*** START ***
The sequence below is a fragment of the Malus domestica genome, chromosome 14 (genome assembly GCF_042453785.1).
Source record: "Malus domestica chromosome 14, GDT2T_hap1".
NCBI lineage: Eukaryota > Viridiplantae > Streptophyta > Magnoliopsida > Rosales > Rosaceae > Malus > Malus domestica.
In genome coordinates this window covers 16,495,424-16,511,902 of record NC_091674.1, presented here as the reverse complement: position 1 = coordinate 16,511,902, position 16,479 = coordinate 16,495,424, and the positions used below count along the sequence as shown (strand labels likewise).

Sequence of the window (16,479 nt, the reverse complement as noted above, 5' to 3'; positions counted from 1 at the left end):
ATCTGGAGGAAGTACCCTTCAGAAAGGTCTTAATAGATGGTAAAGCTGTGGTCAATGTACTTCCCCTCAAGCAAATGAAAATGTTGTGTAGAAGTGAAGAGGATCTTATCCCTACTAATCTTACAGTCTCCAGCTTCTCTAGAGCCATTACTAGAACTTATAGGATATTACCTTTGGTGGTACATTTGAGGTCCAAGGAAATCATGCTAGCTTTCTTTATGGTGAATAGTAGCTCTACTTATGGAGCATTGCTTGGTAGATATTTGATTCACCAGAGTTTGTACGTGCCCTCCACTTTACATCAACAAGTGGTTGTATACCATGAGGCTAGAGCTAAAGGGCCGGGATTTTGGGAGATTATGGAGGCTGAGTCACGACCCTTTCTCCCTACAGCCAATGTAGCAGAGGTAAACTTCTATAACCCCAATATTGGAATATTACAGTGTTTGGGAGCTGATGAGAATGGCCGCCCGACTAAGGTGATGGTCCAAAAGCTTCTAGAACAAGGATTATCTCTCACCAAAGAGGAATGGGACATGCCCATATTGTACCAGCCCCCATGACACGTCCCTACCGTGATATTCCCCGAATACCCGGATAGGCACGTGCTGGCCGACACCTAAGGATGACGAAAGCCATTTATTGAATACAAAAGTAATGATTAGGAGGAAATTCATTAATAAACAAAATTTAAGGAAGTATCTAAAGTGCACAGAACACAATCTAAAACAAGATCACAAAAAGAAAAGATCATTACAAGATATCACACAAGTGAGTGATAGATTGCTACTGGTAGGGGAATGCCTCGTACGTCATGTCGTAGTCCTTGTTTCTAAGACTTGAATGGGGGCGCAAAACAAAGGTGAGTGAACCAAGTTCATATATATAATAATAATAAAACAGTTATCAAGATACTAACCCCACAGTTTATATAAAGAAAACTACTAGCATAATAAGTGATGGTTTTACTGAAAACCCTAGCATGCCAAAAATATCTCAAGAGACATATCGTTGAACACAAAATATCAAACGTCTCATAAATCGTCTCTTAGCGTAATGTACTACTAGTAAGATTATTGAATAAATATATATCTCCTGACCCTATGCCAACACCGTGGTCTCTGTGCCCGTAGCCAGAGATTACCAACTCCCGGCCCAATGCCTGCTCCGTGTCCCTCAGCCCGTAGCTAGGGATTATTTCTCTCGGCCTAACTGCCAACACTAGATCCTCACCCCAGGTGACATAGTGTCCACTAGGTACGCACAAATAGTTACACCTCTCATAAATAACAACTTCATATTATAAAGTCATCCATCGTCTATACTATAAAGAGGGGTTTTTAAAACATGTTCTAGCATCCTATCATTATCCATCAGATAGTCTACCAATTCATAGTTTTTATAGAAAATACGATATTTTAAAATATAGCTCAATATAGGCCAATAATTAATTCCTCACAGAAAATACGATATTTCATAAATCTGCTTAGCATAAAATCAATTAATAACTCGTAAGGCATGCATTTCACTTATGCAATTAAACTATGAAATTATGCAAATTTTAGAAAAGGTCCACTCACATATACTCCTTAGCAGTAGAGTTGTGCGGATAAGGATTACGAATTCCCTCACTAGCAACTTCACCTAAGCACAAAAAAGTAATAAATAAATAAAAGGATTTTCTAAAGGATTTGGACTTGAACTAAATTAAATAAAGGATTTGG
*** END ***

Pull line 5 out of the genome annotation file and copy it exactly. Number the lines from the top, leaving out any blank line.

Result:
Sequence of the window (16,479 nt, the reverse complement as noted above, 5' to 3'; positions counted from 1 at the left end):